The Computer is devided into two parts. On the left side are the main computer components. The 6502 CPU, 6532 RIOT (RAM, Input/Output and Timer), ROM (8 KB EEPROM), RAM (64 or 128 KB SRAM), the 1MHz quarz cristal and some 74LSxx logic chips for address decoding and clock generation. There is also a double timer chip on the lower left corner for debouncing the Reset (RST) and Stop (ST) keys. On the top lies the expansions connector. And on the bottom side there is a connector for the two 8 Bit I/O ports coming from the 6532 RIOT. A small transistor amplifier on port B0 can be used to drive a loudspeaker, to make some simple noise.
The input/output components of the Junior are on the right side of the PCB. There is the hexadecimal keyboard, for entering the program addresses and data. And there are also some control keys. Above the keyboard is the six-digit, 7-segment display for showing the addresses and the data bytes as hexadecimal coded numbers. The display can also be switched off, if not needed. Keyboard and display is controlled by the two 8-bit I/O ports of the RIOT, by alternately polling the keyboard and repeatedly writing each single digit of the data to be shown on the display. On the top of the I/O side is the 6551 ACIA (Asynchronous Communications Interface Adapter) chip and a level shifter for the RS232 serial interface signals. The little quarz aside the ACIA is for the baud rate generation, which ranges from 50 to 19200 Baud.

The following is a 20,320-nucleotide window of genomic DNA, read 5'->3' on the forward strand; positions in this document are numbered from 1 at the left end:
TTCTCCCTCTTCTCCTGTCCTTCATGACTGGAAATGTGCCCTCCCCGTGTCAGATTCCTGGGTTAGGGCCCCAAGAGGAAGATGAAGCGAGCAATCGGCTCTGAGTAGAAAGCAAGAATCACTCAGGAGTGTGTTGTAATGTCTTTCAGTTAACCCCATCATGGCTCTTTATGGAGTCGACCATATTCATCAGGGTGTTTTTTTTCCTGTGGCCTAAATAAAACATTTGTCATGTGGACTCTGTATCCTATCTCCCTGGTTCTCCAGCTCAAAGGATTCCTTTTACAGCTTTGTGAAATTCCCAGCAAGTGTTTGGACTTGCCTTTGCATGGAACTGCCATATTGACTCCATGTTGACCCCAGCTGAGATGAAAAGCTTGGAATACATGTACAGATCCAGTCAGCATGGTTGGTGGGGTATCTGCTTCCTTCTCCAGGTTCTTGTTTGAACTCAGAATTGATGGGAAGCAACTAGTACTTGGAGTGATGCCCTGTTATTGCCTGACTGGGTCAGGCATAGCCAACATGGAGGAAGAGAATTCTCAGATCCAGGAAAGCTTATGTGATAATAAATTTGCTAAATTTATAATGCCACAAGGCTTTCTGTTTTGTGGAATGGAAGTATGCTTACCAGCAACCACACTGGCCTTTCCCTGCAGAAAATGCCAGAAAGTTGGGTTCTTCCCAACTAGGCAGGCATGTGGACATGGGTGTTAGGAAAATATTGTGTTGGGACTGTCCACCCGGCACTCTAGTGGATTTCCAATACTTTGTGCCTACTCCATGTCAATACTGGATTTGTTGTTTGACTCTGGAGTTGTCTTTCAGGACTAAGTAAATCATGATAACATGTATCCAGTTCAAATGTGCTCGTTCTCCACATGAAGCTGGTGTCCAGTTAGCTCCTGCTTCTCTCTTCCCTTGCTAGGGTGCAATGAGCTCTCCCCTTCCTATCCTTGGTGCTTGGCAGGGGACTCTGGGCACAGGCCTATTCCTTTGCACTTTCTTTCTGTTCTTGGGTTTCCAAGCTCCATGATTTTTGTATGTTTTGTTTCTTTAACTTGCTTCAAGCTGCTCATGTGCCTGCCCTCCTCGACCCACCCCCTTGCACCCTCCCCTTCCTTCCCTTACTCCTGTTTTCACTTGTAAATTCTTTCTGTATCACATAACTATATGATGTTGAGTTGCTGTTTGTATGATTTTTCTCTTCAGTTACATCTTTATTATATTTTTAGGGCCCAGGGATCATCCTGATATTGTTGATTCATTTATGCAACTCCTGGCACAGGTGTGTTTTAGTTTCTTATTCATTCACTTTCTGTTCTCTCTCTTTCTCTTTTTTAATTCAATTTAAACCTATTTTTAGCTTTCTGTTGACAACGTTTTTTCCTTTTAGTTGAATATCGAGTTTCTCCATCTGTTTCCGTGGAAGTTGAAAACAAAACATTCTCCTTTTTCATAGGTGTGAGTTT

I built the first prototype in July 2020 on a breadboard, followed by the rev. 1 PCB in August 2021.
The rev. 2 board was necessary, because unfortunately the distances between the input keys were a little bit too narrow. Also the rev. 2 board had some issues. But it worked fine for me. After publishing the Junior Computer ][ on the Classic Computing forum (www.classic-computing.de), I found some people who were interested in it. That charged me to make some further expansions and to make it a little bit more usefull for others. The revision 3 board with some improvements is now on the way, as is new software.